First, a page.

Let’s talk about you becoming The Wolfman and the choice of Rick Baker to do the makeup.

He’s the big monster guy, he knows all that stuff, he knows those movies back and forth, he knows the makeup artists that did those classic Universal movies. I think the Frankenstein face is one of the most recognised images in the world, the Boris Karloff head, kids that have never seen the movie might even know that’s Frankenstein.

Rick said you knew your stuff, and you’d bring copies of Famous Monsters into the makeup trailer.

What happens in the trailer stays in the trailer [laughs]. Rick is an encyclopedia man. I’m the magazine version. He’s an artist, he’s a true artist of makeup, he’s incredible. He’s at the level of the guys back in the day who were doing like the Mummy, Frankenstein, the Wolfman. He’s at that level. Jack Pearce work as a makeup artist created some of the most iconic images in the world, they’ve been around for 70 years and still holding strong, up there with Mickey Mouse. That was the makeup. I’m sure the actor and the director were involved in some of these decisions, it was amazing work and Rick Baker is at that level, amazing work, he’s got all his hardware he’s earned over the years, he’s truly fantastic, and a pleasure to work with. I became his canvas, so he went around with his team, he had a great team, and they just painted on my face. That was fun, sitting in that chair for three and a half hours, sometimes four, and seeing this thing develop as they put it together. That was fun. The hard part was taking it off. Oh man. Everybody’s going home. Even Rick sometimes went home and I was just sitting there and they’re peeling stuff from my face for a good two hours, scraping it out, it can get like annoying and you’ve got to meditate like a little bit.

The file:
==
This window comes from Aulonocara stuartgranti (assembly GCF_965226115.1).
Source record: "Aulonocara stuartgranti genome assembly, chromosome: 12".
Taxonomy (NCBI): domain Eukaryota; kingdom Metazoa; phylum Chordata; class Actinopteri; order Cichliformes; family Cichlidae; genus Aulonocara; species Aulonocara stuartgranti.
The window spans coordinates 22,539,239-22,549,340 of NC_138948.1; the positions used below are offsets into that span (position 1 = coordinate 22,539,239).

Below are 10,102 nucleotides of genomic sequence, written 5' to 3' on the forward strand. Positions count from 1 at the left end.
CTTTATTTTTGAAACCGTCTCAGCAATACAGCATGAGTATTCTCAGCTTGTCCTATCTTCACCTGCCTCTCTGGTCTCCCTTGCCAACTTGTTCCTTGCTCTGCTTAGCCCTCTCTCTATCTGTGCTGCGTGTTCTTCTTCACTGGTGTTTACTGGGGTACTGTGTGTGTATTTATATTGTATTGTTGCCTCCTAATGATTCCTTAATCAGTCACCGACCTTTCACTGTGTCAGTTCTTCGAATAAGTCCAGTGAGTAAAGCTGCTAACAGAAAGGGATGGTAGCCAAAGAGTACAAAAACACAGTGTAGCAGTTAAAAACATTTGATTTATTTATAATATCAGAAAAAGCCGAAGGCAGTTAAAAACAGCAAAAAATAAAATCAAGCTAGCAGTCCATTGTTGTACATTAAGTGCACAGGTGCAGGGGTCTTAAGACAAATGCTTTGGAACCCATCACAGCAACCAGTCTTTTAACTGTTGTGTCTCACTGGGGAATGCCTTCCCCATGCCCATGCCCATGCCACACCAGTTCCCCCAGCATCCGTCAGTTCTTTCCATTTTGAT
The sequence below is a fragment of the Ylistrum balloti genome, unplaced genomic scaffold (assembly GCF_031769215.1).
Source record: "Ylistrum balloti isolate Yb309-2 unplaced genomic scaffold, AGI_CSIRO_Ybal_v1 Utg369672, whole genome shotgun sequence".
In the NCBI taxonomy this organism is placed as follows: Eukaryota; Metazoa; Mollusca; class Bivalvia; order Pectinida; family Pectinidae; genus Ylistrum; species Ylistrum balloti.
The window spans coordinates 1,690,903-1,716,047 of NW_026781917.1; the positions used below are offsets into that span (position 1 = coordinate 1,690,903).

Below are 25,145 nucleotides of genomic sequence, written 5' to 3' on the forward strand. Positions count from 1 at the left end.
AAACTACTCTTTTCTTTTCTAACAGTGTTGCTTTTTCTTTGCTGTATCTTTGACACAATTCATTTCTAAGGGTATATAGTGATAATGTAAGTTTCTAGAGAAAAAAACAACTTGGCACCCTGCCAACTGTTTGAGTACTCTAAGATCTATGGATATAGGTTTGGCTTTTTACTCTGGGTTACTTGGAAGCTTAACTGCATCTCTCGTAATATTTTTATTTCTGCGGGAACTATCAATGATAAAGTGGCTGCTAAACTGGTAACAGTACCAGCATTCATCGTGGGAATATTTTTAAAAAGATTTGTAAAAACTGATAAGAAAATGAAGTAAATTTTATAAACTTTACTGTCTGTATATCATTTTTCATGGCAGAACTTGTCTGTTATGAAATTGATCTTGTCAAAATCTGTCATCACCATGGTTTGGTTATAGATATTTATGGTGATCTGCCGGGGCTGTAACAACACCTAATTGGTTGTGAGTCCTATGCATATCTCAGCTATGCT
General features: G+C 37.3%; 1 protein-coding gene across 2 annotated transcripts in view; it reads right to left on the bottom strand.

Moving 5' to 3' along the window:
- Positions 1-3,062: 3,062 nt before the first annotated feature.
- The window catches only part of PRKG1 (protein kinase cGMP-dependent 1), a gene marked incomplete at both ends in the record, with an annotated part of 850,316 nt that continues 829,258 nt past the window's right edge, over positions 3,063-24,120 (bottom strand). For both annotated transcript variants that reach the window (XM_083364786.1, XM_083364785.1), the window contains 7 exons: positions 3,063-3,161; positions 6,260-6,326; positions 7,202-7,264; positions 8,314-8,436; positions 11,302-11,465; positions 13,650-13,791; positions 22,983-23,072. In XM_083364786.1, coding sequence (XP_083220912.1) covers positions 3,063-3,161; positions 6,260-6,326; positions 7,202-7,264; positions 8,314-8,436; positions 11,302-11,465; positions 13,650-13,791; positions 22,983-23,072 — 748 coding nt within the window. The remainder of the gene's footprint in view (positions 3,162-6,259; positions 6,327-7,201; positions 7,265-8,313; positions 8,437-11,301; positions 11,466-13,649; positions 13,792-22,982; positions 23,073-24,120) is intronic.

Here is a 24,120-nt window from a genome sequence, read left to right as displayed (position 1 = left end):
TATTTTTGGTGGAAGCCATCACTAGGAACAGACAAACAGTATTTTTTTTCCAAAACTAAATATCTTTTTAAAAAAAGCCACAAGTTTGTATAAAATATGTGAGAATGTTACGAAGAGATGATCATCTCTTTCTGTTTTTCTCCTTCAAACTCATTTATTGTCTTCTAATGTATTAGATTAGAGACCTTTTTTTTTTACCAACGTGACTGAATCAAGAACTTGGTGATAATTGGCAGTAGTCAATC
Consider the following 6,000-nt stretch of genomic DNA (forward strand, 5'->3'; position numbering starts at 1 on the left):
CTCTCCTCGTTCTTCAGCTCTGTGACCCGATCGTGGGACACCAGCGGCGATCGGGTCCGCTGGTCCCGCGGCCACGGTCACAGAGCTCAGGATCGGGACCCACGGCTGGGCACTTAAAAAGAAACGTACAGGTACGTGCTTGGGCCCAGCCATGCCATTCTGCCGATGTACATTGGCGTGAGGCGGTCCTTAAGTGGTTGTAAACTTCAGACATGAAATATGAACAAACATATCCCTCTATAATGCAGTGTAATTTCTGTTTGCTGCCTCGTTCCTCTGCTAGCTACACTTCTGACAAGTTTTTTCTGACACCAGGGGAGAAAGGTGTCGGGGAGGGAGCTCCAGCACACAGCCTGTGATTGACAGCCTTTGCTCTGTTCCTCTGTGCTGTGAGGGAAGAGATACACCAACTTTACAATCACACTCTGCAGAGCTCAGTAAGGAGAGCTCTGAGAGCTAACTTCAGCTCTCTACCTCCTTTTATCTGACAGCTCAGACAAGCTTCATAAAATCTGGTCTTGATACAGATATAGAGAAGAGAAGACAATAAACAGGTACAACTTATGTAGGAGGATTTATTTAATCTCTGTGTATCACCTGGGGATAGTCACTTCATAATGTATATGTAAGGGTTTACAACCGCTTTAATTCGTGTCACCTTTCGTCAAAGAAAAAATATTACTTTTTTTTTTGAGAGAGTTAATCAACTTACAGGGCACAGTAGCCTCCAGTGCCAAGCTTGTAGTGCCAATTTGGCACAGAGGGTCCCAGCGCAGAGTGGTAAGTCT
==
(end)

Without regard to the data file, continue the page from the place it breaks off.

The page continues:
You were insistent your Wolfman look like the Jack Pearce makeup?

Rick and I, when we met, it was like we were thinking on the same page and I think that established a camaraderie that we kept that we had in that makeup trailer. I just felt like it would be cool to go that way. Much respect to those actors back in the day because the actual instruments that they use were very different, now its probably nothing compared to what Boris Karloff went through or Lon Chaney Jr went through or Bela Lugosi went through. But our idea was to keep it in that old school mode, that was going to be fun to go that way.


Gerard said...

These were great!

Meanwhile, seen the film yet? Fun enough, I thought, though I'd hesitate to call it good. Still, everyone's heart was in the right place, which is more than can be said for most reboots/remakes these days...

Mark Salisbury said...

Not yet. Opened here today but I went to see Shutter Island instead.

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I should admit I stayed so pleased with this interview. I admire Benicio so much, and fore me all what he says is important and so respectable.